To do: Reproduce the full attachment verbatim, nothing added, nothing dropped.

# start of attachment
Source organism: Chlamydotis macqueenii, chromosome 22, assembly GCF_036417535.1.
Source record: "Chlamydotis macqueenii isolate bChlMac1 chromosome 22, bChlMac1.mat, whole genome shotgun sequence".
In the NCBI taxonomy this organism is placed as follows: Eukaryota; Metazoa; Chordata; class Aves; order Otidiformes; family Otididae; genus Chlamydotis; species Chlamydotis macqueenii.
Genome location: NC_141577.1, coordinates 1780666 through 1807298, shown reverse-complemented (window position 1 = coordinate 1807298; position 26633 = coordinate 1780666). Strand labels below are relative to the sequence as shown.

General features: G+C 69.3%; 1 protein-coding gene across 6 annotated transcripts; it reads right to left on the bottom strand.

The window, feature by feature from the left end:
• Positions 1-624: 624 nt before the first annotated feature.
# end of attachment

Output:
Source organism: Chlamydotis macqueenii, chromosome 22, assembly GCF_036417535.1.
Source record: "Chlamydotis macqueenii isolate bChlMac1 chromosome 22, bChlMac1.mat, whole genome shotgun sequence".
In the NCBI taxonomy this organism is placed as follows: Eukaryota; Metazoa; Chordata; class Aves; order Otidiformes; family Otididae; genus Chlamydotis; species Chlamydotis macqueenii.
Genome location: NC_141577.1, coordinates 1780666 through 1807298, shown reverse-complemented (window position 1 = coordinate 1807298; position 26633 = coordinate 1780666). Strand labels below are relative to the sequence as shown.

General features: G+C 69.3%; 1 protein-coding gene across 6 annotated transcripts; it reads right to left on the bottom strand.

The window, feature by feature from the left end:
• Positions 1-624: 624 nt before the first annotated feature.